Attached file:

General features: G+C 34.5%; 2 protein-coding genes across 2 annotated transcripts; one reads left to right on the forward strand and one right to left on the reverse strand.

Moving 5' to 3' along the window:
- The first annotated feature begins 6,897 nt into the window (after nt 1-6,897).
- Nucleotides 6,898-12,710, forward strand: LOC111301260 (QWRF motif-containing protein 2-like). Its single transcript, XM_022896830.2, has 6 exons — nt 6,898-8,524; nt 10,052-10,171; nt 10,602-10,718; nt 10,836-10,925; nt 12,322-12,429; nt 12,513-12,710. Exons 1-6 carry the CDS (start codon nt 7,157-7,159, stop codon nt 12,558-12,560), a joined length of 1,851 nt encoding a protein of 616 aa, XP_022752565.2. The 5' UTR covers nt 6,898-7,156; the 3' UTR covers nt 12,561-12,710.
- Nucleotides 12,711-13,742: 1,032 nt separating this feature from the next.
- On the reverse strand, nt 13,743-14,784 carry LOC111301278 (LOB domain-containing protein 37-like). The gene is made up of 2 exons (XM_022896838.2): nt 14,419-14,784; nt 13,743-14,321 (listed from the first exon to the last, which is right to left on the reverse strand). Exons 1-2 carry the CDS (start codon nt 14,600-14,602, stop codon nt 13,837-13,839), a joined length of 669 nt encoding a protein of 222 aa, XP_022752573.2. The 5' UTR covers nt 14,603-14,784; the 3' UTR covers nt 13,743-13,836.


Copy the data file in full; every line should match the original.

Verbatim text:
General features: G+C 34.5%; 2 protein-coding genes across 2 annotated transcripts; one reads left to right on the forward strand and one right to left on the reverse strand.

Moving 5' to 3' along the window:
- The first annotated feature begins 6,897 nt into the window (after nt 1-6,897).
- Nucleotides 6,898-12,710, forward strand: LOC111301260 (QWRF motif-containing protein 2-like). Its single transcript, XM_022896830.2, has 6 exons — nt 6,898-8,524; nt 10,052-10,171; nt 10,602-10,718; nt 10,836-10,925; nt 12,322-12,429; nt 12,513-12,710. Exons 1-6 carry the CDS (start codon nt 7,157-7,159, stop codon nt 12,558-12,560), a joined length of 1,851 nt encoding a protein of 616 aa, XP_022752565.2. The 5' UTR covers nt 6,898-7,156; the 3' UTR covers nt 12,561-12,710.
- Nucleotides 12,711-13,742: 1,032 nt separating this feature from the next.
- On the reverse strand, nt 13,743-14,784 carry LOC111301278 (LOB domain-containing protein 37-like). The gene is made up of 2 exons (XM_022896838.2): nt 14,419-14,784; nt 13,743-14,321 (listed from the first exon to the last, which is right to left on the reverse strand). Exons 1-2 carry the CDS (start codon nt 14,600-14,602, stop codon nt 13,837-13,839), a joined length of 669 nt encoding a protein of 222 aa, XP_022752573.2. The 5' UTR covers nt 14,603-14,784; the 3' UTR covers nt 13,743-13,836.